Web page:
Category Archives: Prosecutorial Misconduct

Bad Apples All Around

Police misconduct has been a popular topic lately. Yesterday, I wrote a post about it because I couldn’t understand what type of person would brutally beat down a defenseless person. I honestly thought that would be the end of it. I was wrong. Someone sent me an email last night about another incident of police brutality. I forwarded that link to a friend of mine and another post made the blog circuit.

Evidently, police misconduct is more common than the public might know. Rick Horowitz has an excellent and comprehensive post on the topic. Everyone should read it.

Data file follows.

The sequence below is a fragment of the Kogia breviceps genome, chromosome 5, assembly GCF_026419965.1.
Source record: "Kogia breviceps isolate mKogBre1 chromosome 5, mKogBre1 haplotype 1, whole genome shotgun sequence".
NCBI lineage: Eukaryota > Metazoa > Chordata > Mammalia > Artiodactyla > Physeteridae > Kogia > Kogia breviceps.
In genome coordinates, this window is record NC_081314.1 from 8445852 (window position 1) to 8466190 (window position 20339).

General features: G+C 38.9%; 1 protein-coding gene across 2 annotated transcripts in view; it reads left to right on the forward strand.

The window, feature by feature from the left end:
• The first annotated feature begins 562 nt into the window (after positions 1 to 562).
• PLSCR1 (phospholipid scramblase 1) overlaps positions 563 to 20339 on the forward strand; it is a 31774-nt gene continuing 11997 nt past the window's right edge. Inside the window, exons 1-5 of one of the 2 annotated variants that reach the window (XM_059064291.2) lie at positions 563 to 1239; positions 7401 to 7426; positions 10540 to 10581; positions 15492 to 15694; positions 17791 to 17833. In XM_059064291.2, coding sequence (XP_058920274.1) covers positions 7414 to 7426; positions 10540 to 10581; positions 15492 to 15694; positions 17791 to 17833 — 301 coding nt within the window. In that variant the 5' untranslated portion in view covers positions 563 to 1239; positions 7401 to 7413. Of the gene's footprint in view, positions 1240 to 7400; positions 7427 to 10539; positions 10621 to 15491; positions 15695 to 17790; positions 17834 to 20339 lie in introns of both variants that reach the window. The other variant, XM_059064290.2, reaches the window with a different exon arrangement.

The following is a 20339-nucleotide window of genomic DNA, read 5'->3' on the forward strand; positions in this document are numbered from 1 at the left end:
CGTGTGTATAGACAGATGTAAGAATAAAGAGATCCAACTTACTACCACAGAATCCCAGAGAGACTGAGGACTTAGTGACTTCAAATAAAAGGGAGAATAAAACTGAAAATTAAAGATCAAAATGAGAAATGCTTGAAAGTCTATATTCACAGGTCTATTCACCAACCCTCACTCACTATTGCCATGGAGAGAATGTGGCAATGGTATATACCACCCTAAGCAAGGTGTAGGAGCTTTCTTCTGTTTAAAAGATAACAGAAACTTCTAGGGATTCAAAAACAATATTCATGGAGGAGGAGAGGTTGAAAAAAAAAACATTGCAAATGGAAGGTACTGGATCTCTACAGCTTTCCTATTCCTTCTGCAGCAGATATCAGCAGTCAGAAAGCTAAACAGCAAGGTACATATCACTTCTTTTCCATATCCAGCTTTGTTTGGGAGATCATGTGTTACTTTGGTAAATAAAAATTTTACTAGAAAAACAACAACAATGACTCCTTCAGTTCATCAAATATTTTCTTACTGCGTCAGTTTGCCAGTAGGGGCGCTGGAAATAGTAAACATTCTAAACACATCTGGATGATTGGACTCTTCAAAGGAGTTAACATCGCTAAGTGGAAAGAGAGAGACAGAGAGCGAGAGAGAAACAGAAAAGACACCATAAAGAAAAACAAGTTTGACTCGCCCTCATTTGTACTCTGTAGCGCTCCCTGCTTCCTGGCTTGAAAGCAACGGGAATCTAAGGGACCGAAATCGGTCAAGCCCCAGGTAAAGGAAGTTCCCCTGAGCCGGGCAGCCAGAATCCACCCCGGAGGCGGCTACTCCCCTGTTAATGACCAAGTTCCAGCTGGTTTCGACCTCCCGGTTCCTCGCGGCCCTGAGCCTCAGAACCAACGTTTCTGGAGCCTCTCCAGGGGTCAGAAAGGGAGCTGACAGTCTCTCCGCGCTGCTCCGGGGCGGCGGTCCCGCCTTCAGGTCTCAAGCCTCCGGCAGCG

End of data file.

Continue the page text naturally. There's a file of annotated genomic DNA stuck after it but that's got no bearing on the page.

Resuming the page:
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Supreme Court gets another chance to look at Prosecutorial Misconduct

The Supreme Court agreed yesterday to review Connick v. Thompson, a case involving prosecutorial misconduct in a death penalty trial according to Professional Responsibility. Actually, the appeal is a civil case where the former criminal defendant was awarded $14 million dollars plus attorney fees (approximately $1 million) for his wrongful conviction and death sentence.

The misconduct? Failure to disclose evidence pursuant to Brady v. Maryland, of course. From the opinion of the U.S. Court of Appeals for the 5th Circuit:

After a jury trial lasting several days, the jury determined that the DA’s Office was deliberately indifferent to the need to train, monitor, and supervise its attorneys on Brady principles.